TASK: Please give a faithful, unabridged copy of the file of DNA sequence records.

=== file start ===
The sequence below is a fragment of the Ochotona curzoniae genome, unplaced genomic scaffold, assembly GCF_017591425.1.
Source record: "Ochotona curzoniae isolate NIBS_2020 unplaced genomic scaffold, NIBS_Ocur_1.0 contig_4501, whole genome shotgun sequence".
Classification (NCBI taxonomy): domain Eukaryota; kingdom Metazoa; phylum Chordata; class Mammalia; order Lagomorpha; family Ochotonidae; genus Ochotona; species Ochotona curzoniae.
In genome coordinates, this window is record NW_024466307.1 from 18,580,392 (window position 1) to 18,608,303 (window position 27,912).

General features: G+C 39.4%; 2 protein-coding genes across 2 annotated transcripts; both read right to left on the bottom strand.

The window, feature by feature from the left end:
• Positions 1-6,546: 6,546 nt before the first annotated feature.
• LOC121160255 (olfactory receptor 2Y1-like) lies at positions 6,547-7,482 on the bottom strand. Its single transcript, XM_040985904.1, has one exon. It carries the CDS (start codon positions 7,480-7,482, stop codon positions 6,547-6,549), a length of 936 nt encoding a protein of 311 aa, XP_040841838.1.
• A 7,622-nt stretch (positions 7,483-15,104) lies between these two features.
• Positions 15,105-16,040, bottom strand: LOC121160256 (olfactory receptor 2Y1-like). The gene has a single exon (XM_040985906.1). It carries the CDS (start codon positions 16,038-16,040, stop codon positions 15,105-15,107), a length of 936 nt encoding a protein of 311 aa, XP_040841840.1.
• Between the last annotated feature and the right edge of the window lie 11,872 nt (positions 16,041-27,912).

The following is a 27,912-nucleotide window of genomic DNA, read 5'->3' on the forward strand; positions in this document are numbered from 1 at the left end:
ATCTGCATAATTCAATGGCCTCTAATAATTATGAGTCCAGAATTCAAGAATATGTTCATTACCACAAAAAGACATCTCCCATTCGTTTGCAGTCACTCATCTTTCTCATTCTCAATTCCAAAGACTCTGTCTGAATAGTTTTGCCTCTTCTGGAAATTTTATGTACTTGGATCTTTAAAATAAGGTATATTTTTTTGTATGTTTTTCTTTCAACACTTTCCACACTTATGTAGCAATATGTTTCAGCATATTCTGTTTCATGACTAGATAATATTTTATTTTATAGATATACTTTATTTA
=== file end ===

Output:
The sequence below is a fragment of the Ochotona curzoniae genome, unplaced genomic scaffold, assembly GCF_017591425.1.
Source record: "Ochotona curzoniae isolate NIBS_2020 unplaced genomic scaffold, NIBS_Ocur_1.0 contig_4501, whole genome shotgun sequence".
Classification (NCBI taxonomy): domain Eukaryota; kingdom Metazoa; phylum Chordata; class Mammalia; order Lagomorpha; family Ochotonidae; genus Ochotona; species Ochotona curzoniae.
In genome coordinates, this window is record NW_024466307.1 from 18,580,392 (window position 1) to 18,608,303 (window position 27,912).

General features: G+C 39.4%; 2 protein-coding genes across 2 annotated transcripts; both read right to left on the bottom strand.

The window, feature by feature from the left end:
• Positions 1-6,546: 6,546 nt before the first annotated feature.
• LOC121160255 (olfactory receptor 2Y1-like) lies at positions 6,547-7,482 on the bottom strand. Its single transcript, XM_040985904.1, has one exon. It carries the CDS (start codon positions 7,480-7,482, stop codon positions 6,547-6,549), a length of 936 nt encoding a protein of 311 aa, XP_040841838.1.
• A 7,622-nt stretch (positions 7,483-15,104) lies between these two features.
• Positions 15,105-16,040, bottom strand: LOC121160256 (olfactory receptor 2Y1-like). The gene has a single exon (XM_040985906.1). It carries the CDS (start codon positions 16,038-16,040, stop codon positions 15,105-15,107), a length of 936 nt encoding a protein of 311 aa, XP_040841840.1.
• Between the last annotated feature and the right edge of the window lie 11,872 nt (positions 16,041-27,912).

The following is a 27,912-nucleotide window of genomic DNA, read 5'->3' on the forward strand; positions in this document are numbered from 1 at the left end:
ATCTGCATAATTCAATGGCCTCTAATAATTATGAGTCCAGAATTCAAGAATATGTTCATTACCACAAAAAGACATCTCCCATTCGTTTGCAGTCACTCATCTTTCTCATTCTCAATTCCAAAGACTCTGTCTGAATAGTTTTGCCTCTTCTGGAAATTTTATGTACTTGGATCTTTAAAATAAGGTATATTTTTTTGTATGTTTTTCTTTCAACACTTTCCACACTTATGTAGCAATATGTTTCAGCATATTCTGTTTCATGACTAGATAATATTTTATTTTATAGATATACTTTATTTA